Under the Act, the Secretaries for Energy and Health and Human Services have to make an assessment on whether there are adequate supplies of Mo-99 coming into the U.S. from sources other than highly enriched uranium (HEU) sources.

There is a date of January 2, 2020 for the secretaries making a recommendation on this. No more licenses are meant to be issued for the export of highly enriched uranium to produce Mo-99 unless there is an inability of the U.S. market to be supplied by low enriched uranium (LEU) sources.

New producers are using non-HEU methods, and the majority of current suppliers have already converted to non-HEU production of Mo-99.

The Future

David Pellicciarini notes that Cardinal Health participates in several industry associations and groups, including the Organization for Economic Co-operation and Development (OECD) to help influence policy and communicate critical messages about the needs of the U.S. market.

They hope to see less of the Mo-99 supply issues that have impacted customers and patients in the past and are hopeful for a more stable supply in the near future.



Inside the ASNC SPECT Imaging Guidelines

Posted on: 10.18.19

The field of nuclear cardiology has expanded greatly over the last few years, prompting an update of the ASNC SPECT Myocardial Perfusion Guidelines.

Updated guidelines were published in May 2018 and include newer generation cameras, processing techniques, and key topics such as radiation reduction. These guidelines have also been endorsed by SNMMI. A core tenet of the guidelines is giving clinicians a review of the available imaging tools in nuclear myocardial perfusion imaging and focusing attention on choosing the right test for the right patient at the right time.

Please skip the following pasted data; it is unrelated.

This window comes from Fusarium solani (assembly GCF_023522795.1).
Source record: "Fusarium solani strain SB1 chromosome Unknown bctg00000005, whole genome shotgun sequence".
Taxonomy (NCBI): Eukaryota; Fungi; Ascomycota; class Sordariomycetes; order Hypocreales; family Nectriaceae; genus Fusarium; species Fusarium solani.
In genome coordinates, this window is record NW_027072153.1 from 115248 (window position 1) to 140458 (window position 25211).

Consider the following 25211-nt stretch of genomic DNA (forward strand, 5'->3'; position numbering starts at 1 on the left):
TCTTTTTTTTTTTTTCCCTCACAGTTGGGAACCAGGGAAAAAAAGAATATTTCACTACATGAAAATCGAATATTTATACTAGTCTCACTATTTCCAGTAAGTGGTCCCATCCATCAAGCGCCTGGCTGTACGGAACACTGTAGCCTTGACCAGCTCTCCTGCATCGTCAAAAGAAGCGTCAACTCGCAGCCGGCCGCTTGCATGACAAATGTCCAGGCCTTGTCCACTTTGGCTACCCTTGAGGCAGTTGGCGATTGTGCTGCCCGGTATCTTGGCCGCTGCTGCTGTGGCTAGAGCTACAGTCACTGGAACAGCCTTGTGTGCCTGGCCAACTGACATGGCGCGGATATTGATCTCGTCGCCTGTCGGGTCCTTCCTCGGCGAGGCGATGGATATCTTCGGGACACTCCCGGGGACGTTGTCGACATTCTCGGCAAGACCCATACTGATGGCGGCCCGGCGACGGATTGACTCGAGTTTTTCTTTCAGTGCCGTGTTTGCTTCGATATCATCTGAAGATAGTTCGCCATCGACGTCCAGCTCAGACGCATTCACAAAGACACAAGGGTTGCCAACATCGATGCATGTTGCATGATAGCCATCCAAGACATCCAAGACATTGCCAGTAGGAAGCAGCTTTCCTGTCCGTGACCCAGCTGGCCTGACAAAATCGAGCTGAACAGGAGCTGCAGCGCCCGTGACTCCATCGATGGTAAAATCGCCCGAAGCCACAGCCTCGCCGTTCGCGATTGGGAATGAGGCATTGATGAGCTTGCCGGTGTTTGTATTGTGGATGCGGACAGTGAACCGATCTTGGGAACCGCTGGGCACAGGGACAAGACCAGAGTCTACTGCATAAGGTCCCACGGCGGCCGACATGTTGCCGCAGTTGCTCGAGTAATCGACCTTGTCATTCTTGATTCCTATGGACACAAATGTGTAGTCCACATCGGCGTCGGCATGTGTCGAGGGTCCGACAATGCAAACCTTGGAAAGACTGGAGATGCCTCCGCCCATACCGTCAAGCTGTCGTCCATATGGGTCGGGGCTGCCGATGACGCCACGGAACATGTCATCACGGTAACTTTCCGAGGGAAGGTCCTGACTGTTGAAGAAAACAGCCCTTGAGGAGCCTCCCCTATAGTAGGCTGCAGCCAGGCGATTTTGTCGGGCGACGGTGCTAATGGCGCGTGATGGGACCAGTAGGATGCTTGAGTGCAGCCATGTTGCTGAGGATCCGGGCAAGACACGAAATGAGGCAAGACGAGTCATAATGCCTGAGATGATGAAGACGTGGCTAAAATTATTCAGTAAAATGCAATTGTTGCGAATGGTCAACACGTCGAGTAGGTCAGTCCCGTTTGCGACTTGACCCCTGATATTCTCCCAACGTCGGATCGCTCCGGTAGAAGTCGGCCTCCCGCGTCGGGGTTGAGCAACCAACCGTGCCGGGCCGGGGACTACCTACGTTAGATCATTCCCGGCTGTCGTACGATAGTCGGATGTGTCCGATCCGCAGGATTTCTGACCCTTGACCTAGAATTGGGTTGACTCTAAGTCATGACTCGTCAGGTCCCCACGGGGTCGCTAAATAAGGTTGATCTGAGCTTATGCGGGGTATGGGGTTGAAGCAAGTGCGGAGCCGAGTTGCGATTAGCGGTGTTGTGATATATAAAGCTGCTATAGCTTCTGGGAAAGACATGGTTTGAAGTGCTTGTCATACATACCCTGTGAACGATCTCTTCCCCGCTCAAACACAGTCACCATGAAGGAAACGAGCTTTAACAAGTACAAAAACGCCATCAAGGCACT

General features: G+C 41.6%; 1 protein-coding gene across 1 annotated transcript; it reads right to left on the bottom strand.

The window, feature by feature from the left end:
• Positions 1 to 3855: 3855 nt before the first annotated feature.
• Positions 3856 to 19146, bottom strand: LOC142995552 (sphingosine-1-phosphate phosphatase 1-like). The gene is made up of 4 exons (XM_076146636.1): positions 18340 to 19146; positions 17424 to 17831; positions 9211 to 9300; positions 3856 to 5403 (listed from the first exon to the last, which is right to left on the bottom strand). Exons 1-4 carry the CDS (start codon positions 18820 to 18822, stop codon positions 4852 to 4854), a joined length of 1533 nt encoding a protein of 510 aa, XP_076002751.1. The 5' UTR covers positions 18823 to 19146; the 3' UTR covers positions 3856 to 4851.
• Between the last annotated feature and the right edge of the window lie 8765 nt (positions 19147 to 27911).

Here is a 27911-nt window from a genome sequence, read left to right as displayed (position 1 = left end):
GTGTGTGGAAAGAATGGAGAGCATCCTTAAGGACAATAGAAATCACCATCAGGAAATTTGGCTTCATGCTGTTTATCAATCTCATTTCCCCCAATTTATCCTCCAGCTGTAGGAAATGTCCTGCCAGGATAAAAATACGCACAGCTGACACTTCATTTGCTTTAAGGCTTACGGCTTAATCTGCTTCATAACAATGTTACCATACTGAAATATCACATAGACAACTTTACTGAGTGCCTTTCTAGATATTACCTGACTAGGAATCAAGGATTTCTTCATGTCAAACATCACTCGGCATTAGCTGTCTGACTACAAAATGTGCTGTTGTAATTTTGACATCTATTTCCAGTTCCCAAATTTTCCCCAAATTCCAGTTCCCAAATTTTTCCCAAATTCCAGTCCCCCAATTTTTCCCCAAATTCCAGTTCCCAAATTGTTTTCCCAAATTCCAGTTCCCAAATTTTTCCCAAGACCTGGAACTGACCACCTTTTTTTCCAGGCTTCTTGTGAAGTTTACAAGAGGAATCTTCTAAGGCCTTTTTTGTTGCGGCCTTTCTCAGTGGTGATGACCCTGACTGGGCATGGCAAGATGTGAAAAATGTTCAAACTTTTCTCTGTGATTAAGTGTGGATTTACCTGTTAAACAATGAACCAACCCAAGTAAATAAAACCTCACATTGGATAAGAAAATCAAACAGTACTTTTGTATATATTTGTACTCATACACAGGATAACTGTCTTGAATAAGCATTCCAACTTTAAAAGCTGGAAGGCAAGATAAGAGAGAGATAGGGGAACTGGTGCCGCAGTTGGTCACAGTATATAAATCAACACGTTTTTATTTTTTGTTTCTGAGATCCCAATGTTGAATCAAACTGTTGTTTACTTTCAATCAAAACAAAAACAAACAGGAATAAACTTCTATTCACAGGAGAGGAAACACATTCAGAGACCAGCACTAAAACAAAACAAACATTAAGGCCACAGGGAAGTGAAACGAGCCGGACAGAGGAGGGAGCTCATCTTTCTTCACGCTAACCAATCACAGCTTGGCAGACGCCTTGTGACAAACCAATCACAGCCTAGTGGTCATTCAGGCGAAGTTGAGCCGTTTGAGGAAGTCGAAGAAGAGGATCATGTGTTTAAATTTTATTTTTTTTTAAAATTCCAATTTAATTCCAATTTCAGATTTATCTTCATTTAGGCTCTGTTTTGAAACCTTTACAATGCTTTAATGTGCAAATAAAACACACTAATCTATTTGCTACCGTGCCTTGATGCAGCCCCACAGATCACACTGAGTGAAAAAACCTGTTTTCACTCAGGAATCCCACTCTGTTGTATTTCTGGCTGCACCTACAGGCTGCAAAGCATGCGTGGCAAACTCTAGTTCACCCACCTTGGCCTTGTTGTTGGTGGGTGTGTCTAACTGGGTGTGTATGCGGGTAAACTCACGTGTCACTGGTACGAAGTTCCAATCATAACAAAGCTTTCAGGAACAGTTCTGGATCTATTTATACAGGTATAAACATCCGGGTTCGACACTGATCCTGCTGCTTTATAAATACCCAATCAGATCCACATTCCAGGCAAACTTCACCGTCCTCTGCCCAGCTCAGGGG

We caught up with Karthik Ananthasubramaniam, MD, one of the section lead authors of the guidelines to discuss their process and what the new guidelines mean for physicians. He is part of a team lead by Dr. Sharmila Dorbala that includes clinicians, physicists, and individuals who use SPECT on a daily basis.

Dr. Ananthasubramanium says that, while the essential principles of the original 2010 guidelines remain intact, this update was about providing a detailed update on the modern equipment and techniques that physicians and technologists use today. SPECT remains the dominant modality for stress testing, with over 8.5 million studies performed annually.

ASNC SPECT Imaging Guidelines

With physicians all across the world using SPECT as a frontline testing option, it’s essential that it is done the right way. Here are some of the key updates in the new guidelines:

The guidelines are easier to read

As Dr. Ananthasubramaniam describes, one of the key goals of the committee was to make the guidelines more visually appealing to read. This is one way that they can be made more accessible and useful to those who need them.

While the 2010 version had some visual aids, this new 2018 update contains around 25 to 30 visual aids, most of them in color. In this way, the new documentation seeks to reduce reader fatigue and make information more easily digestible.

For example, quality control is a vital aspect of the role of technologists. The team behind the updates wanted to clearly highlight how quality control works, so they included images to demonstrate this visually. Numerous illustrations of clinical cases and illustrations and pictures to demonstrate artifacts in SPECT convey difficult concepts in a visually appealing way to enable the reader to understand the concepts easily

Subscribe here to receive new ASNC patient-centered guidelines

Focus on new camera technology

Nuclear imaging has principally used the same technology for over 50 years. However, the last decade has seen the release of brand new camera designs and imaging technologies.

Significant camera hardware advances from Anger-based camera technology to solid-state nuclear imaging have been highlighted in detail in these new guidelines. Solid-state camera systems provide more advanced technology and benefits over Anger cameras such as being cardiac focused with higher resolution, sensitivity, and higher quality images.

The guidelines have been updated to show the physical principles of these cameras and explain what they can do. The guidelines for how to read images from these newer cameras are a vital part of this explanation.